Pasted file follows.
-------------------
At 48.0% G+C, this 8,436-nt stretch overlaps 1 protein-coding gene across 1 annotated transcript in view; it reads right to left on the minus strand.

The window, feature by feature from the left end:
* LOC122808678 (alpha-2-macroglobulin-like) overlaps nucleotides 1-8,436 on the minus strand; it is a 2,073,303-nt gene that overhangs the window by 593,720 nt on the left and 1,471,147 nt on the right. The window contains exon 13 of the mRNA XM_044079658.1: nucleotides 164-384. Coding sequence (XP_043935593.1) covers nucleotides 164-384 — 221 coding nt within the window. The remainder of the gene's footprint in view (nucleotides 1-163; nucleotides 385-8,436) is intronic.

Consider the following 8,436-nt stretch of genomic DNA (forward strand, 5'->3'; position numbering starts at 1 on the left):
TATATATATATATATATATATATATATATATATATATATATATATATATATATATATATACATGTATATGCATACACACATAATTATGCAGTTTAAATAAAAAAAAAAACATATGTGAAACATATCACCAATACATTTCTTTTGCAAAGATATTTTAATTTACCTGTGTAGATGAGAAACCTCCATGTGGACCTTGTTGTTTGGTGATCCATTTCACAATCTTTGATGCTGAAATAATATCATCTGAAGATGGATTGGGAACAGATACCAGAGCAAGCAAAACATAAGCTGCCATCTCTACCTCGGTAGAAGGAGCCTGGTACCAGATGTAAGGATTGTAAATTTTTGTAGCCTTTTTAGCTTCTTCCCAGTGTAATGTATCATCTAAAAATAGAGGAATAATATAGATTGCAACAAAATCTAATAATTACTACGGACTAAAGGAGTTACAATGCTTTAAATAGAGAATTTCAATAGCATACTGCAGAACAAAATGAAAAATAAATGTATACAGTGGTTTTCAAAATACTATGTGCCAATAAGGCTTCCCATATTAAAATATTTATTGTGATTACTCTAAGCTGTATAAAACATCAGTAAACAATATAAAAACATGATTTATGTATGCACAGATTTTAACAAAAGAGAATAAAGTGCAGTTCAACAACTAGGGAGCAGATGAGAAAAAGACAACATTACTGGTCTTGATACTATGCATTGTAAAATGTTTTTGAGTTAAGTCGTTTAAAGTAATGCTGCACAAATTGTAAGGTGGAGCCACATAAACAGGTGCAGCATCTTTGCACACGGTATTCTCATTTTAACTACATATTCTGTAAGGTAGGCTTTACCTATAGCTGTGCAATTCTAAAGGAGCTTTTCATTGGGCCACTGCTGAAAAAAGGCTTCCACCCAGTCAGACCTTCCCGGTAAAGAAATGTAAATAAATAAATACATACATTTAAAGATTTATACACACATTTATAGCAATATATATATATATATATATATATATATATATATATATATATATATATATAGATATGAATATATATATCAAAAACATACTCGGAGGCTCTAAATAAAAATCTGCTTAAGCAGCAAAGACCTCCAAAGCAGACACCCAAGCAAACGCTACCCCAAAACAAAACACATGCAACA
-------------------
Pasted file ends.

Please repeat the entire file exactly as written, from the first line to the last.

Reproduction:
At 48.0% G+C, this 8,436-nt stretch overlaps 1 protein-coding gene across 1 annotated transcript in view; it reads right to left on the minus strand.

The window, feature by feature from the left end:
* LOC122808678 (alpha-2-macroglobulin-like) overlaps nucleotides 1-8,436 on the minus strand; it is a 2,073,303-nt gene that overhangs the window by 593,720 nt on the left and 1,471,147 nt on the right. The window contains exon 13 of the mRNA XM_044079658.1: nucleotides 164-384. Coding sequence (XP_043935593.1) covers nucleotides 164-384 — 221 coding nt within the window. The remainder of the gene's footprint in view (nucleotides 1-163; nucleotides 385-8,436) is intronic.

Consider the following 8,436-nt stretch of genomic DNA (forward strand, 5'->3'; position numbering starts at 1 on the left):
TATATATATATATATATATATATATATATATATATATATATATATATATATATATATATACATGTATATGCATACACACATAATTATGCAGTTTAAATAAAAAAAAAAACATATGTGAAACATATCACCAATACATTTCTTTTGCAAAGATATTTTAATTTACCTGTGTAGATGAGAAACCTCCATGTGGACCTTGTTGTTTGGTGATCCATTTCACAATCTTTGATGCTGAAATAATATCATCTGAAGATGGATTGGGAACAGATACCAGAGCAAGCAAAACATAAGCTGCCATCTCTACCTCGGTAGAAGGAGCCTGGTACCAGATGTAAGGATTGTAAATTTTTGTAGCCTTTTTAGCTTCTTCCCAGTGTAATGTATCATCTAAAAATAGAGGAATAATATAGATTGCAACAAAATCTAATAATTACTACGGACTAAAGGAGTTACAATGCTTTAAATAGAGAATTTCAATAGCATACTGCAGAACAAAATGAAAAATAAATGTATACAGTGGTTTTCAAAATACTATGTGCCAATAAGGCTTCCCATATTAAAATATTTATTGTGATTACTCTAAGCTGTATAAAACATCAGTAAACAATATAAAAACATGATTTATGTATGCACAGATTTTAACAAAAGAGAATAAAGTGCAGTTCAACAACTAGGGAGCAGATGAGAAAAAGACAACATTACTGGTCTTGATACTATGCATTGTAAAATGTTTTTGAGTTAAGTCGTTTAAAGTAATGCTGCACAAATTGTAAGGTGGAGCCACATAAACAGGTGCAGCATCTTTGCACACGGTATTCTCATTTTAACTACATATTCTGTAAGGTAGGCTTTACCTATAGCTGTGCAATTCTAAAGGAGCTTTTCATTGGGCCACTGCTGAAAAAAGGCTTCCACCCAGTCAGACCTTCCCGGTAAAGAAATGTAAATAAATAAATACATACATTTAAAGATTTATACACACATTTATAGCAATATATATATATATATATATATATATATATATATATATATATATATATATAGATATGAATATATATATCAAAAACATACTCGGAGGCTCTAAATAAAAATCTGCTTAAGCAGCAAAGACCTCCAAAGCAGACACCCAAGCAAACGCTACCCCAAAACAAAACACATGCAACA